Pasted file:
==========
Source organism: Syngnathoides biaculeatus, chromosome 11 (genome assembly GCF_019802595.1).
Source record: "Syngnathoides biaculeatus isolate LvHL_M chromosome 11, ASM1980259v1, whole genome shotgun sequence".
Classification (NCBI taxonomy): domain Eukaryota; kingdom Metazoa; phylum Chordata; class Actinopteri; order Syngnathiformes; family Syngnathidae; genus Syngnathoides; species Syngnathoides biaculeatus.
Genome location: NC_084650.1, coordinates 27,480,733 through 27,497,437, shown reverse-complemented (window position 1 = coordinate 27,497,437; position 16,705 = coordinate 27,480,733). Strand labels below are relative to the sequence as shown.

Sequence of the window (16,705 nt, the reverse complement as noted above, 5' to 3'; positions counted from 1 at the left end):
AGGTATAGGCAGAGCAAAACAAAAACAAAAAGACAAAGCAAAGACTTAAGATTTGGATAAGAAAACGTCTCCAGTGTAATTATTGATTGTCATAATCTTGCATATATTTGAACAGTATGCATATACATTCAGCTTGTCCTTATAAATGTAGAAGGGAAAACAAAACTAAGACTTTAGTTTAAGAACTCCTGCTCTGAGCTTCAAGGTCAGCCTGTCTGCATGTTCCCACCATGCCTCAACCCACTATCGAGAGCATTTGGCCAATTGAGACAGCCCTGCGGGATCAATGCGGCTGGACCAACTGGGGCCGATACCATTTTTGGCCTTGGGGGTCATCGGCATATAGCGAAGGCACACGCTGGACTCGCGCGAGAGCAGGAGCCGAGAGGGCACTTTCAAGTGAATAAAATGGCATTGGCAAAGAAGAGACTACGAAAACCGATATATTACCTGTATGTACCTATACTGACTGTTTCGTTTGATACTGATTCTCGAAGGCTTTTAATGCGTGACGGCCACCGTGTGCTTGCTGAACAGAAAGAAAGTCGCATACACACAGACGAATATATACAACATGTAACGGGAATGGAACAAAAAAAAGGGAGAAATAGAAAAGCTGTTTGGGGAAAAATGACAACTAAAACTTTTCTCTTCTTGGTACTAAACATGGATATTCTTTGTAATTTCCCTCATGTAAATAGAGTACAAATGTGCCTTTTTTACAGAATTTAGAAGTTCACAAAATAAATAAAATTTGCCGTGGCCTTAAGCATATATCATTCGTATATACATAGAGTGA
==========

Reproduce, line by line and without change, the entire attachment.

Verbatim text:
Source organism: Syngnathoides biaculeatus, chromosome 11 (genome assembly GCF_019802595.1).
Source record: "Syngnathoides biaculeatus isolate LvHL_M chromosome 11, ASM1980259v1, whole genome shotgun sequence".
Classification (NCBI taxonomy): domain Eukaryota; kingdom Metazoa; phylum Chordata; class Actinopteri; order Syngnathiformes; family Syngnathidae; genus Syngnathoides; species Syngnathoides biaculeatus.
Genome location: NC_084650.1, coordinates 27,480,733 through 27,497,437, shown reverse-complemented (window position 1 = coordinate 27,497,437; position 16,705 = coordinate 27,480,733). Strand labels below are relative to the sequence as shown.

Sequence of the window (16,705 nt, the reverse complement as noted above, 5' to 3'; positions counted from 1 at the left end):
AGGTATAGGCAGAGCAAAACAAAAACAAAAAGACAAAGCAAAGACTTAAGATTTGGATAAGAAAACGTCTCCAGTGTAATTATTGATTGTCATAATCTTGCATATATTTGAACAGTATGCATATACATTCAGCTTGTCCTTATAAATGTAGAAGGGAAAACAAAACTAAGACTTTAGTTTAAGAACTCCTGCTCTGAGCTTCAAGGTCAGCCTGTCTGCATGTTCCCACCATGCCTCAACCCACTATCGAGAGCATTTGGCCAATTGAGACAGCCCTGCGGGATCAATGCGGCTGGACCAACTGGGGCCGATACCATTTTTGGCCTTGGGGGTCATCGGCATATAGCGAAGGCACACGCTGGACTCGCGCGAGAGCAGGAGCCGAGAGGGCACTTTCAAGTGAATAAAATGGCATTGGCAAAGAAGAGACTACGAAAACCGATATATTACCTGTATGTACCTATACTGACTGTTTCGTTTGATACTGATTCTCGAAGGCTTTTAATGCGTGACGGCCACCGTGTGCTTGCTGAACAGAAAGAAAGTCGCATACACACAGACGAATATATACAACATGTAACGGGAATGGAACAAAAAAAAGGGAGAAATAGAAAAGCTGTTTGGGGAAAAATGACAACTAAAACTTTTCTCTTCTTGGTACTAAACATGGATATTCTTTGTAATTTCCCTCATGTAAATAGAGTACAAATGTGCCTTTTTTACAGAATTTAGAAGTTCACAAAATAAATAAAATTTGCCGTGGCCTTAAGCATATATCATTCGTATATACATAGAGTGA